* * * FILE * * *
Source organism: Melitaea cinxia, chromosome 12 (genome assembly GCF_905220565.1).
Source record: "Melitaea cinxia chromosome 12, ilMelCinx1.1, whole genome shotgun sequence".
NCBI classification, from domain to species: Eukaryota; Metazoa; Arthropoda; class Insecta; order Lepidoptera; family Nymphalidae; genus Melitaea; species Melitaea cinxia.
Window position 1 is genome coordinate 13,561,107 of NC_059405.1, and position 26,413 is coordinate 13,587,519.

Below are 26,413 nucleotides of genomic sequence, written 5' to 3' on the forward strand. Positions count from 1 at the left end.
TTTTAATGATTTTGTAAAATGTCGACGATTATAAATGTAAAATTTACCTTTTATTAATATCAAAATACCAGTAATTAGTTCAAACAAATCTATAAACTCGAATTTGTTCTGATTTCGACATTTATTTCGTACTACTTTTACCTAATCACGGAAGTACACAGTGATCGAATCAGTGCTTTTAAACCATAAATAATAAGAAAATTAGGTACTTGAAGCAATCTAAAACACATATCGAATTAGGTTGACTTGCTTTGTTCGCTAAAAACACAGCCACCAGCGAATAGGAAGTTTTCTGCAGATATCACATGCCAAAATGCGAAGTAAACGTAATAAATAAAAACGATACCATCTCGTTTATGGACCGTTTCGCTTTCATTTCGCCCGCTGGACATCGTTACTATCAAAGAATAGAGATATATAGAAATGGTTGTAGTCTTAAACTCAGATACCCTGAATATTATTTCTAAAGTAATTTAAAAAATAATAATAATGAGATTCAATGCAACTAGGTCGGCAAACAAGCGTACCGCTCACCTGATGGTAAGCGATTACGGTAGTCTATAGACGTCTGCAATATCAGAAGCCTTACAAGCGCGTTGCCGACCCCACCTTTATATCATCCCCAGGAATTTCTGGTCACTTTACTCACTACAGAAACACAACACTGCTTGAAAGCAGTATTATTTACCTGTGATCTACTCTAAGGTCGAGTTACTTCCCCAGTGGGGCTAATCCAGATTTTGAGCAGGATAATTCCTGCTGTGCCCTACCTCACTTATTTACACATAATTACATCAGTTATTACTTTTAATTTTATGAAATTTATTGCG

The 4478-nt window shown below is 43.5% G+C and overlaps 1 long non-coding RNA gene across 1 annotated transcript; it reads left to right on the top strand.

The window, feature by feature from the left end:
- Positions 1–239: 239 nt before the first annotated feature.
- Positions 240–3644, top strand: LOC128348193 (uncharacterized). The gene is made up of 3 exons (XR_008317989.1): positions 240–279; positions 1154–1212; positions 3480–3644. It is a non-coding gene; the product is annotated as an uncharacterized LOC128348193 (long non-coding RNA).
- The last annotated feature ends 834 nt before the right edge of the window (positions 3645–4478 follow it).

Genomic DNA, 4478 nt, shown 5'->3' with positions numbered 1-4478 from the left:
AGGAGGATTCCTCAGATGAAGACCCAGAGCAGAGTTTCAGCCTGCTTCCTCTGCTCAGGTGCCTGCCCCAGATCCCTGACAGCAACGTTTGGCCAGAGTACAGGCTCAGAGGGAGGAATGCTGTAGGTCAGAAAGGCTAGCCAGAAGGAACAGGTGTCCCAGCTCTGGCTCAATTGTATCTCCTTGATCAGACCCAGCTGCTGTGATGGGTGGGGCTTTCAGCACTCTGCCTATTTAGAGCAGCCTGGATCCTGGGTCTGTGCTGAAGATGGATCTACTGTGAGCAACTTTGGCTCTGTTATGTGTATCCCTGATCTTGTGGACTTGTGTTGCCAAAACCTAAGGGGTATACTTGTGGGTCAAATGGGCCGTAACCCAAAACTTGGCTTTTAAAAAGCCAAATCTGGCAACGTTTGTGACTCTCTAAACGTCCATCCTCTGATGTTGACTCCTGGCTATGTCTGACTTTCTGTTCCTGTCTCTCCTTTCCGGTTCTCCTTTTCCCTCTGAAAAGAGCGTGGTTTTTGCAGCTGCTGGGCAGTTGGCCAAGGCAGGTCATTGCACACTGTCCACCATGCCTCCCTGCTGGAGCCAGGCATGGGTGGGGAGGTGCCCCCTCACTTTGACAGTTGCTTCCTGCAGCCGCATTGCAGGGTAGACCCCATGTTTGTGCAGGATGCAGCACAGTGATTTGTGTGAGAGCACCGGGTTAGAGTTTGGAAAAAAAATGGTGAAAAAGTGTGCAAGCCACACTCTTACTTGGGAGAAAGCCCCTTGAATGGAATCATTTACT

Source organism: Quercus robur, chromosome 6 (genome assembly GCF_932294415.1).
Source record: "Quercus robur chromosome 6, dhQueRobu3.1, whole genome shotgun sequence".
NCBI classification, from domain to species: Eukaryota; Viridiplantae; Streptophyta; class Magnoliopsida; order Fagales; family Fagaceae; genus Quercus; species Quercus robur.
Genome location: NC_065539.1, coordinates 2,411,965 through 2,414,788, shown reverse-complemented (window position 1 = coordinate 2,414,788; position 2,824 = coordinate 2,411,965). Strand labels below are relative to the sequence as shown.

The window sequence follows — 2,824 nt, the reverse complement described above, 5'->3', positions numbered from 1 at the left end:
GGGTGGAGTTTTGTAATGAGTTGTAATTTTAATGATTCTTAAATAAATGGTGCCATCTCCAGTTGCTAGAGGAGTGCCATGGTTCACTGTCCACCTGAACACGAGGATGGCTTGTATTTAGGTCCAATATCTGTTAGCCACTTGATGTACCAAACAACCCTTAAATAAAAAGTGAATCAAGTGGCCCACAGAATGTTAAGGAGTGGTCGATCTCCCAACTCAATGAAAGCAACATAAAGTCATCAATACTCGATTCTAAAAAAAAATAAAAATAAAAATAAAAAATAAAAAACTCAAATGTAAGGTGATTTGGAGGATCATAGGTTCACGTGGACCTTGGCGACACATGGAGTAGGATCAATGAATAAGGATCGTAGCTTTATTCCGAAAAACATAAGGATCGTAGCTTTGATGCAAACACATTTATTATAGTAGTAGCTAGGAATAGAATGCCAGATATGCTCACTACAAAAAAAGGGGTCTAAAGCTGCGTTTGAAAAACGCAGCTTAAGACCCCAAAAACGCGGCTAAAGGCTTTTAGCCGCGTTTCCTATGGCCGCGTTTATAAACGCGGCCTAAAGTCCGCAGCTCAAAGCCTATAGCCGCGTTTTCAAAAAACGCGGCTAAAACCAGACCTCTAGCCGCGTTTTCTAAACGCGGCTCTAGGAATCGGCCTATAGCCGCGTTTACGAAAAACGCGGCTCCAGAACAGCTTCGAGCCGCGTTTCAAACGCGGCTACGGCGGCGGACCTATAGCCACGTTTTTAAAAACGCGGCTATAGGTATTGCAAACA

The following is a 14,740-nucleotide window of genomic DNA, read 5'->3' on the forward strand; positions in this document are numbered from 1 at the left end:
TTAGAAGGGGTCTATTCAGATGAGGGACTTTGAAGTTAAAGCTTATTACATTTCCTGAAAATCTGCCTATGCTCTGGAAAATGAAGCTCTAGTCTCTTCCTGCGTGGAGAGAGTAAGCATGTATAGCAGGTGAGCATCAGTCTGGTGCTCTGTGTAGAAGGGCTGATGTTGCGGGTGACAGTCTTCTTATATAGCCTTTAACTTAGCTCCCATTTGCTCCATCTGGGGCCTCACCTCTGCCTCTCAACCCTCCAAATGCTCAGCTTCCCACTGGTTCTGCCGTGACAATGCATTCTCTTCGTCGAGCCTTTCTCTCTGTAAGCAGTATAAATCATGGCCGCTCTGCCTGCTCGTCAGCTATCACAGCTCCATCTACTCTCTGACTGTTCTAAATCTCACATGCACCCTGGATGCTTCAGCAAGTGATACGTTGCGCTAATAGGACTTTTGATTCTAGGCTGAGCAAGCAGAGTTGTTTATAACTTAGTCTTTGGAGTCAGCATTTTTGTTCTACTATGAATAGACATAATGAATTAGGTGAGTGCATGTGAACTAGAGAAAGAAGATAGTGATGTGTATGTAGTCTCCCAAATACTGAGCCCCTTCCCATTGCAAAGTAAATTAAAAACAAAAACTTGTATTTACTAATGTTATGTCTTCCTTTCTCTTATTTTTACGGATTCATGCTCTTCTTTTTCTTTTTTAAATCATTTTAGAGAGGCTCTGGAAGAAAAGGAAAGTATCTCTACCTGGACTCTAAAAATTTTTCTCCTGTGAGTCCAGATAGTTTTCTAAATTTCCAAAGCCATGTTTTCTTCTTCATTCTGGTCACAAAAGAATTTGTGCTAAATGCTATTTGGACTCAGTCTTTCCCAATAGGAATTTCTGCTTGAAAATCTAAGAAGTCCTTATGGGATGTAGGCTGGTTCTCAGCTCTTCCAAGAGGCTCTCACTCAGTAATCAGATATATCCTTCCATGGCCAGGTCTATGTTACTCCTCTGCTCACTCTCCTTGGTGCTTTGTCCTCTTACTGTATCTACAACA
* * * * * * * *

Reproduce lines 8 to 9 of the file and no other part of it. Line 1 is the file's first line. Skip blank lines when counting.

The window, feature by feature from the left end:
- Positions 1–239: 239 nt before the first annotated feature.